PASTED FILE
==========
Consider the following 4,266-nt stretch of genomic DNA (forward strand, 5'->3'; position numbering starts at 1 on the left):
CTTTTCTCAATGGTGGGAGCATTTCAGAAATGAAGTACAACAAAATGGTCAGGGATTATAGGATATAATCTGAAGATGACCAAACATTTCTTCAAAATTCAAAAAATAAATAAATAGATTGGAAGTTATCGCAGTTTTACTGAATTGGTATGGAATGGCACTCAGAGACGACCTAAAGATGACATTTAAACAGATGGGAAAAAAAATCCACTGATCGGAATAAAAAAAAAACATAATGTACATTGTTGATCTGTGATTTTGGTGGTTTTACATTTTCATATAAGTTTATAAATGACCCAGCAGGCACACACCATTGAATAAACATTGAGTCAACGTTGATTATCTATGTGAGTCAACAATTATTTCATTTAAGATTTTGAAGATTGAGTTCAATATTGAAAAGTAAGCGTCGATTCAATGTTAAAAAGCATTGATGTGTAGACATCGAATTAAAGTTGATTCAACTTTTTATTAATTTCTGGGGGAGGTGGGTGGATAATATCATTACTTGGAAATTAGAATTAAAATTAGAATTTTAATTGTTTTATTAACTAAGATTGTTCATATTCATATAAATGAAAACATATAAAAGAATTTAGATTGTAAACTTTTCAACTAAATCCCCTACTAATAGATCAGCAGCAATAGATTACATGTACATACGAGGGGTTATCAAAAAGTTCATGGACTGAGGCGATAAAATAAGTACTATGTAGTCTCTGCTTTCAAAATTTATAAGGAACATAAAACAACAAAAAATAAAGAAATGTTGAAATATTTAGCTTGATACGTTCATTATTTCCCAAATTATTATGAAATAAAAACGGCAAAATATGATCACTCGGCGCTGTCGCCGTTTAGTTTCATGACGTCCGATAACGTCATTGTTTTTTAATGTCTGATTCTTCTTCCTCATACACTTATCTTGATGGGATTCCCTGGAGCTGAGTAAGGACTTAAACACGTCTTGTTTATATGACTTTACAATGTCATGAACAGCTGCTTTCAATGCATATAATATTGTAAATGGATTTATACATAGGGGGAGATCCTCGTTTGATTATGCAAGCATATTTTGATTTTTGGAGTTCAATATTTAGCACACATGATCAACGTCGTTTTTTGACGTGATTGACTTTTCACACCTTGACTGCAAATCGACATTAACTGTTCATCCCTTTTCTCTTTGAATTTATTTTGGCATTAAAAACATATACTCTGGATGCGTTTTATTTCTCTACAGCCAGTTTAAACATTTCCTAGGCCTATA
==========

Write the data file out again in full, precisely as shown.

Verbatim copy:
Consider the following 4,266-nt stretch of genomic DNA (forward strand, 5'->3'; position numbering starts at 1 on the left):
CTTTTCTCAATGGTGGGAGCATTTCAGAAATGAAGTACAACAAAATGGTCAGGGATTATAGGATATAATCTGAAGATGACCAAACATTTCTTCAAAATTCAAAAAATAAATAAATAGATTGGAAGTTATCGCAGTTTTACTGAATTGGTATGGAATGGCACTCAGAGACGACCTAAAGATGACATTTAAACAGATGGGAAAAAAAATCCACTGATCGGAATAAAAAAAAAACATAATGTACATTGTTGATCTGTGATTTTGGTGGTTTTACATTTTCATATAAGTTTATAAATGACCCAGCAGGCACACACCATTGAATAAACATTGAGTCAACGTTGATTATCTATGTGAGTCAACAATTATTTCATTTAAGATTTTGAAGATTGAGTTCAATATTGAAAAGTAAGCGTCGATTCAATGTTAAAAAGCATTGATGTGTAGACATCGAATTAAAGTTGATTCAACTTTTTATTAATTTCTGGGGGAGGTGGGTGGATAATATCATTACTTGGAAATTAGAATTAAAATTAGAATTTTAATTGTTTTATTAACTAAGATTGTTCATATTCATATAAATGAAAACATATAAAAGAATTTAGATTGTAAACTTTTCAACTAAATCCCCTACTAATAGATCAGCAGCAATAGATTACATGTACATACGAGGGGTTATCAAAAAGTTCATGGACTGAGGCGATAAAATAAGTACTATGTAGTCTCTGCTTTCAAAATTTATAAGGAACATAAAACAACAAAAAATAAAGAAATGTTGAAATATTTAGCTTGATACGTTCATTATTTCCCAAATTATTATGAAATAAAAACGGCAAAATATGATCACTCGGCGCTGTCGCCGTTTAGTTTCATGACGTCCGATAACGTCATTGTTTTTTAATGTCTGATTCTTCTTCCTCATACACTTATCTTGATGGGATTCCCTGGAGCTGAGTAAGGACTTAAACACGTCTTGTTTATATGACTTTACAATGTCATGAACAGCTGCTTTCAATGCATATAATATTGTAAATGGATTTATACATAGGGGGAGATCCTCGTTTGATTATGCAAGCATATTTTGATTTTTGGAGTTCAATATTTAGCACACATGATCAACGTCGTTTTTTGACGTGATTGACTTTTCACACCTTGACTGCAAATCGACATTAACTGTTCATCCCTTTTCTCTTTGAATTTATTTTGGCATTAAAAACATATACTCTGGATGCGTTTTATTTCTCTACAGCCAGTTTAAACATTTCCTAGGCCTATA